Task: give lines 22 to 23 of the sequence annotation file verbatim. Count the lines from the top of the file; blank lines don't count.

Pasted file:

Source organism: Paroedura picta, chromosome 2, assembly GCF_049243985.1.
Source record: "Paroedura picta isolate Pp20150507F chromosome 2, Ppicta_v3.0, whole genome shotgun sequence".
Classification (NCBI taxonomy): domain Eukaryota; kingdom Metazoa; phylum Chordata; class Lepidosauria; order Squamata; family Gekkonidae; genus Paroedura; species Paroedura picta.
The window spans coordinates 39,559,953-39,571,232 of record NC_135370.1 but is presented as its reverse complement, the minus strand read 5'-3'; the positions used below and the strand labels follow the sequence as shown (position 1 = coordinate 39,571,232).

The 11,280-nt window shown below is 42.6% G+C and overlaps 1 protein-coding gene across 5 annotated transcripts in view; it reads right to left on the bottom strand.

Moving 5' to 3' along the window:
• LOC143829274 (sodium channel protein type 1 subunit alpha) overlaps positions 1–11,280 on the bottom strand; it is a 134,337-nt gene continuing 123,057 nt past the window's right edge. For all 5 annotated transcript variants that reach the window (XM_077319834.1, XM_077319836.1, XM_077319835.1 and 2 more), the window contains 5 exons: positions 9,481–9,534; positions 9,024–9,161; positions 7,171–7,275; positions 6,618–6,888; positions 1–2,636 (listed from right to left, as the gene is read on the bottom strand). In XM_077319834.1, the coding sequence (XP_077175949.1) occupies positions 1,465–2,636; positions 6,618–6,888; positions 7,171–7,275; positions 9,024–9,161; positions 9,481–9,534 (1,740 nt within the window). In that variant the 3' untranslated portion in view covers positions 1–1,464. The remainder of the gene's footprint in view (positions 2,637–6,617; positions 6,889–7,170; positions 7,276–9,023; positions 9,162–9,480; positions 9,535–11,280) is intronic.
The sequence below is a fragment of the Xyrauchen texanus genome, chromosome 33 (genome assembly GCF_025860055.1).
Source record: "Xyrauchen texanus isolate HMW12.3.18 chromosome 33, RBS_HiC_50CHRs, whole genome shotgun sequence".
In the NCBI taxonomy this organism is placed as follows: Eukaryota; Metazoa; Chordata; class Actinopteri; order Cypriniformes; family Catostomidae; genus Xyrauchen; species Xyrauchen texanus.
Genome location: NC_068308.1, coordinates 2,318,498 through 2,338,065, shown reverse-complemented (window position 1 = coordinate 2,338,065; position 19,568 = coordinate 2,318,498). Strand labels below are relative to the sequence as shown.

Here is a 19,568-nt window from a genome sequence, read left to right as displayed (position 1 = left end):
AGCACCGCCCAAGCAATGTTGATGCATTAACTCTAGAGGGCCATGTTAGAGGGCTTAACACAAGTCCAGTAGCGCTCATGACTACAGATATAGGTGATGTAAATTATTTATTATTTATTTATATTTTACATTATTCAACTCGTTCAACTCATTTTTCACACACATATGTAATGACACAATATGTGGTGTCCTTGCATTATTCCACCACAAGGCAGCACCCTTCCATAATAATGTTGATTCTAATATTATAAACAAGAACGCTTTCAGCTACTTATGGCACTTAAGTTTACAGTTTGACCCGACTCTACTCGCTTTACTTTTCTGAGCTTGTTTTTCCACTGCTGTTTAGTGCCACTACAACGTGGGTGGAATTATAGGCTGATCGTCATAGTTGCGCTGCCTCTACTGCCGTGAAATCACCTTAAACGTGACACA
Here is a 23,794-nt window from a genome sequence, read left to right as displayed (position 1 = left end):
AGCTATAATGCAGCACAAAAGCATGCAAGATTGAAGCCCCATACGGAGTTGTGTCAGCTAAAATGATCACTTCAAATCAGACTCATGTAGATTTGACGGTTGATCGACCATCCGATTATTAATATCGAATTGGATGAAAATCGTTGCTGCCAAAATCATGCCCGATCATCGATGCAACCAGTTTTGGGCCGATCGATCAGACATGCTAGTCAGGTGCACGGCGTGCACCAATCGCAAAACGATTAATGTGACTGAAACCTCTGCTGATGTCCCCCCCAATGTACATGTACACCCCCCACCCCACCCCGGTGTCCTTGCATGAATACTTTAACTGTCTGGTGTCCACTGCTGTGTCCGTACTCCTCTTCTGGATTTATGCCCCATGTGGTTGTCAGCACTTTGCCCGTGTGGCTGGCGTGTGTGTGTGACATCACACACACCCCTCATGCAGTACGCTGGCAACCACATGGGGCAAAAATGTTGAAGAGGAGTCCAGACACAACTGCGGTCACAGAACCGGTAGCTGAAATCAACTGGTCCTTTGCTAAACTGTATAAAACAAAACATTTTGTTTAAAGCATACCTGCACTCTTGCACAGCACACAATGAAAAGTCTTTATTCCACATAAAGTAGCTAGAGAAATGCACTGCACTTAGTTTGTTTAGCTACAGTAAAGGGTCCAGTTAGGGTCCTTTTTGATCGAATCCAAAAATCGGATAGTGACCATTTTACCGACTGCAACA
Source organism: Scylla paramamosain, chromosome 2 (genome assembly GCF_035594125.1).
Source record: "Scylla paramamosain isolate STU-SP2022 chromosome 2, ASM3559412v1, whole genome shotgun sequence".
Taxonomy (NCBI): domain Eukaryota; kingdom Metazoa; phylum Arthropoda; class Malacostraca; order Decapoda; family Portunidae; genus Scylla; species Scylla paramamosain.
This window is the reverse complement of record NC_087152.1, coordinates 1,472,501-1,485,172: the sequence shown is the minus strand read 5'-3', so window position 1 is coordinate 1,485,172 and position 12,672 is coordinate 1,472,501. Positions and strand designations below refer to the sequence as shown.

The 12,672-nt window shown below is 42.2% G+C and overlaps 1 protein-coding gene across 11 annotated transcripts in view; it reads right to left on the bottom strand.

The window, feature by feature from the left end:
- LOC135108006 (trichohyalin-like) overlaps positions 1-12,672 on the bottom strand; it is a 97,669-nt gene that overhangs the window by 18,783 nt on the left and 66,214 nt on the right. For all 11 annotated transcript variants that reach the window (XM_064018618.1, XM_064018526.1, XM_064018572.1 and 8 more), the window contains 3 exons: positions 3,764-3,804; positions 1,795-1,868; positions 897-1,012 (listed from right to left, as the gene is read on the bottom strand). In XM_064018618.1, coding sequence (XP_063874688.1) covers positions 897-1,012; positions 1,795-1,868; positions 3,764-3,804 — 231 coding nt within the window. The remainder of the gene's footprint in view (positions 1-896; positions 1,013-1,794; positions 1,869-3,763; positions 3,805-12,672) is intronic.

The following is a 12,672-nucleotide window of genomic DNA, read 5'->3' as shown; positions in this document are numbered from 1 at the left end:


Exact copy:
- LOC135108006 (trichohyalin-like) overlaps positions 1-12,672 on the bottom strand; it is a 97,669-nt gene that overhangs the window by 18,783 nt on the left and 66,214 nt on the right. For all 11 annotated transcript variants that reach the window (XM_064018618.1, XM_064018526.1, XM_064018572.1 and 8 more), the window contains 3 exons: positions 3,764-3,804; positions 1,795-1,868; positions 897-1,012 (listed from right to left, as the gene is read on the bottom strand). In XM_064018618.1, coding sequence (XP_063874688.1) covers positions 897-1,012; positions 1,795-1,868; positions 3,764-3,804 — 231 coding nt within the window. The remainder of the gene's footprint in view (positions 1-896; positions 1,013-1,794; positions 1,869-3,763; positions 3,805-12,672) is intronic.

The following is a 12,672-nucleotide window of genomic DNA, read 5'->3' as shown; positions in this document are numbered from 1 at the left end: